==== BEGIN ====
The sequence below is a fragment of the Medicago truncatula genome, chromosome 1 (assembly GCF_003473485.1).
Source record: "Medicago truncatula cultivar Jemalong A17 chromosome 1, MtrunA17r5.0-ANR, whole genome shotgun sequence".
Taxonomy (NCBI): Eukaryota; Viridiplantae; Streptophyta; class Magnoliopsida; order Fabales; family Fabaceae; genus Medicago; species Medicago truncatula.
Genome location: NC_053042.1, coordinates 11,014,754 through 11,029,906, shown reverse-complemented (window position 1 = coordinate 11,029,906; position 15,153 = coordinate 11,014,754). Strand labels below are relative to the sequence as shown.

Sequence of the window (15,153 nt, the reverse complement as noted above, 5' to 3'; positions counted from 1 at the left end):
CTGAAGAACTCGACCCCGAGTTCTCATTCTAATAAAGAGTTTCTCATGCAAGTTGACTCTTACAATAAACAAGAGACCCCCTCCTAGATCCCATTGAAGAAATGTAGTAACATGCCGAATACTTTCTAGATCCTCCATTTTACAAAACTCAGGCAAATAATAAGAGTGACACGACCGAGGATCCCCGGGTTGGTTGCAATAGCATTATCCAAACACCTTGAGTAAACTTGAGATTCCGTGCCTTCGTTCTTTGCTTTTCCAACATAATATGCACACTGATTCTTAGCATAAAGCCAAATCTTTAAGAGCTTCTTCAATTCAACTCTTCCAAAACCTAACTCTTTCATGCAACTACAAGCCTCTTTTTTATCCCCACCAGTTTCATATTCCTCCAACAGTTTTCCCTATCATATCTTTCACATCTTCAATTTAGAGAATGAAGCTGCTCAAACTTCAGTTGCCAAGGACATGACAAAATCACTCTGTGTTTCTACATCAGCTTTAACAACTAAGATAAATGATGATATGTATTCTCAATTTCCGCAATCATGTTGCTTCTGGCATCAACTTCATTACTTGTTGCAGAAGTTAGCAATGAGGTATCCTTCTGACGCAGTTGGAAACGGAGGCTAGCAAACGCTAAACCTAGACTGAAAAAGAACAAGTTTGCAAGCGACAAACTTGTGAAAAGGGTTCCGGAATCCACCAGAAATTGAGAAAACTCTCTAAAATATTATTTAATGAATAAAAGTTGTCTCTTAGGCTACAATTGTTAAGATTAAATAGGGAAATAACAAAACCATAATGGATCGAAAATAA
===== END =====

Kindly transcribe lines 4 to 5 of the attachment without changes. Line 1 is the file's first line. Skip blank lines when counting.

Genome location: NC_053042.1, coordinates 11,014,754 through 11,029,906, shown reverse-complemented (window position 1 = coordinate 11,029,906; position 15,153 = coordinate 11,014,754). Strand labels below are relative to the sequence as shown.

Sequence of the window (15,153 nt, the reverse complement as noted above, 5' to 3'; positions counted from 1 at the left end):